March 2012 - Indie Middle of Nowhere - Chandler


Small Spaces Review by Denton Record Chronicle

If it weren’t for a fossil called, Summer of Glaciers might have never landed in North Texas.

Former San Francisco musician and mad scientist behind the electronic-rock project Summer of Glaciers, Ryan Wasterlain, recalls surfing the social networking site when he happened upon a Denton band called the Angelus.

“They covered this DJ Shadow song that I really loved — I’m a huge DJ Shadow fan — and I loved the cover,” Wasterlain said. “I was in San Francisco, and I just wrote to them telling them how much I liked their stuff. That was pretty much it.”

The Denton band met with Wasterlain, enjoyed his music and even booked Summer of Glaciers into some daytime shows.

Wasterlain is releasing his latest EP, Small Spaces, through Denton label Gutterth Records on Saturday night at Rubber Gloves Rehearsal Studios.

“Musically, it was kind of a transition period for me,” Wasterlain said of the EP. “I had lived in San Fran for three or four years, and I’d come to Texas a few times and had a really good time and made some really good friends. So the album had to do with the transition you go through, mentally, when you sort of leave everything behind.”

A fresh start means opportunities, but it also means letting go of the life you’ve come to know.

“I grew up on the West Coast, and this is the first time I’ve lived in Texas. It’s the first time I’ve lived without roommates. The record is kind of about loss and longing, and just coming to terms with it, too,” Wasterlain said. “It’s kind of a sad album.”

Wasterlain said living and working in Dallas means affordable rent and more money to make music. It’s also close to Denton, which Wasterlain said is more supportive of music than any place he’s been.

“I know when I play a show in Denton that I might be playing a bill that’s sort of weird, you know?” he said. “I’ll be playing a show that has all these unlikely bands playing. And I know that when I go to the show, I know there will be a lot of people out and they’ll be watching every minute. They might be a metal head, but they’ll watch an electronic act.”

Small Spaces follows Summer of Glaciers’ 2010 full-length album, Concentric. Apart from the cross-country move, Small Spaces marks an artistic departure for the artist.

“In my head, it’s very different from what I’ve done in the past,” Wasterlain said. “In the past, my music has been densely layered with lots of reverb. And then it came around to doing this record, I really wanted to strip away a lot of the layers I’d gotten accustomed to. I tried to scale back to a more songwriting style. So there’s one guitar, and then some vocals,which is something that I haven’t done before and I was really skeptical about because I generally do instrumental stuff. But I felt it needed it for me to be able to do the kind of storytelling I wanted to do.”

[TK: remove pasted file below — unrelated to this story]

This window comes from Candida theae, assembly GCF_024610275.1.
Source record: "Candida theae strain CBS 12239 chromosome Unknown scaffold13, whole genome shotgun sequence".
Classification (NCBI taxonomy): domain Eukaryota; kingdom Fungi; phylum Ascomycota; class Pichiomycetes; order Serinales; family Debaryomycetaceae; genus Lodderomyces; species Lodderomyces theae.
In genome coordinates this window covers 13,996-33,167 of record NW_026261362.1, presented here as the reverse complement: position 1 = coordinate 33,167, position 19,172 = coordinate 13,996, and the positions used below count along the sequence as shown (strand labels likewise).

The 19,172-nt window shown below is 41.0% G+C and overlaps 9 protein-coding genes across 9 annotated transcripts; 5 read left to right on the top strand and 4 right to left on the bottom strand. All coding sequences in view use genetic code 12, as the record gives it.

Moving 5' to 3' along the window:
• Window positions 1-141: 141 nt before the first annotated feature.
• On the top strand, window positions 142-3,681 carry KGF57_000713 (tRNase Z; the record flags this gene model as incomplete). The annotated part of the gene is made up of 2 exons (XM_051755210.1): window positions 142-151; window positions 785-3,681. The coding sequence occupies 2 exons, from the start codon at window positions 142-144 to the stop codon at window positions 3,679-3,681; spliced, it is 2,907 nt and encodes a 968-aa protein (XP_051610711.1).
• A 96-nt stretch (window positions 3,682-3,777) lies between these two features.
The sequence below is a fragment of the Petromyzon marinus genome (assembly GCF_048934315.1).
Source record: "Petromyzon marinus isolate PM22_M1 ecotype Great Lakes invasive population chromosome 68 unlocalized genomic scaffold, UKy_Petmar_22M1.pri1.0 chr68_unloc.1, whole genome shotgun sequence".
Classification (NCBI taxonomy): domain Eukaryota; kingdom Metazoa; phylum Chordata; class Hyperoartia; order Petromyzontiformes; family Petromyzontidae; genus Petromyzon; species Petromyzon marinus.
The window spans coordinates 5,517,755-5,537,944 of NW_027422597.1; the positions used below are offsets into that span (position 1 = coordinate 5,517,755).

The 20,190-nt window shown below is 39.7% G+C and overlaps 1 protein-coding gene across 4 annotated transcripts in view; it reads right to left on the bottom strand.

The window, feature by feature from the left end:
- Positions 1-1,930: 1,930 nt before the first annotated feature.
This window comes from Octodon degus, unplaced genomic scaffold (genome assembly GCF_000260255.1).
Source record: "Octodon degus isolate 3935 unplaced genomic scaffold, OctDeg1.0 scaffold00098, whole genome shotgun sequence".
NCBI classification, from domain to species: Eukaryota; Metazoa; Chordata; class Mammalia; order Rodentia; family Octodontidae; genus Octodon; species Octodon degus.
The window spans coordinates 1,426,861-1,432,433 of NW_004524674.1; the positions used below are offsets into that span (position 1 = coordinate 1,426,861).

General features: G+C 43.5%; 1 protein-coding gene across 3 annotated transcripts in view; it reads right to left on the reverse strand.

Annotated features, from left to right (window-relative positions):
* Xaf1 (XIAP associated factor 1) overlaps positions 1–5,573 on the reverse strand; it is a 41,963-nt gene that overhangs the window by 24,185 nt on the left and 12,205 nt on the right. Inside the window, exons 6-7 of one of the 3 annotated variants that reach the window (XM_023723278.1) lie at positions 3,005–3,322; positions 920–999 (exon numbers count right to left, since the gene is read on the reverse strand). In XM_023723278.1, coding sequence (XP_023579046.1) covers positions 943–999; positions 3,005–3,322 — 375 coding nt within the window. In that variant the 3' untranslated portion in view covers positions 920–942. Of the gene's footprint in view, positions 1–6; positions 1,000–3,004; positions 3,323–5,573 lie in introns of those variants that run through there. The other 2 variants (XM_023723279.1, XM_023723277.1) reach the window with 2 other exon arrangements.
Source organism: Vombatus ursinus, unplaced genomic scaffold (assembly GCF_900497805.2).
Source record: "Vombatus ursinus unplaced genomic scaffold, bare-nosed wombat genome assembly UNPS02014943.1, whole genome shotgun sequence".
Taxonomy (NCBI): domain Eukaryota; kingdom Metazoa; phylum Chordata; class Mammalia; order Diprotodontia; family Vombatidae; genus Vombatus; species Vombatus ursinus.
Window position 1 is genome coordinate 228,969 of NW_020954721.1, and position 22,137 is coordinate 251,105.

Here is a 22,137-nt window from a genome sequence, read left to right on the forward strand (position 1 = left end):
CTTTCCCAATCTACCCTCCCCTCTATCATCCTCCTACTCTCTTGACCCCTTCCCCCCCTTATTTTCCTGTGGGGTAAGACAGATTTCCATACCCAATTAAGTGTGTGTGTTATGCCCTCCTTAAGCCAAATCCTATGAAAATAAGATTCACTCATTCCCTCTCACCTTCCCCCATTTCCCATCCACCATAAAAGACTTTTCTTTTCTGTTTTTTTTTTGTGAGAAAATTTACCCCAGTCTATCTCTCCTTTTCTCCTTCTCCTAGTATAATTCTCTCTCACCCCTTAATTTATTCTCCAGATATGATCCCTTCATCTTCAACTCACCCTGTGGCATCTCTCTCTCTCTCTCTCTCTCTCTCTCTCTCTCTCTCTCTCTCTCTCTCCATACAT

Summer of Glaciers is primarily Wasterlain’s solo project, and he recorded Small Spaces at home.

In six tracks, Wasterlain builds a lonely suspense. A timid guitar plods and skips while chilly drum loops drape and repeat. Wasterlain’s voice is a contemplative thing when rendered through an electronic haze. From start to finish, Summer of Glaciers relives a past for a bit, then lets it slip through its fingers.

In spite of Small Spaces’ landscape being brushed with breezy electronic touches and glassy chime effects, Wasterlain isn’t frozen solid.

“I start with the guitar line. I’ve always done a lot of processing on my guitar, but I’m a guitarist first and I feel most comfortable with guitar — moreso than keyboard,” Wasterlain said. “Of course, you can do just about anything electronically. I feel like there is a sound, like it’s icy, but it’s human.”

That human sound comes from the vocals, the guitar and the throbbing drum hits Wasterlain samples to create percussion.

The CD release show on Saturday will be the first time he’ll perform with a drummer on stage. He had the Angelus’ Emil Rapstine sing vocals during a recent taping on the locally produced Violitionist Session, another first.

Small Spaces will be available on Saturday at the show, and at .

Sounds like: The passenger seat in Mikael Blomkvist’s car as he speeds from Stockholm to the frozen private island owned by the troubled Vanger clan.

Published: 01 March 2012 - Denton Record Chronicle - Lucinda Breeding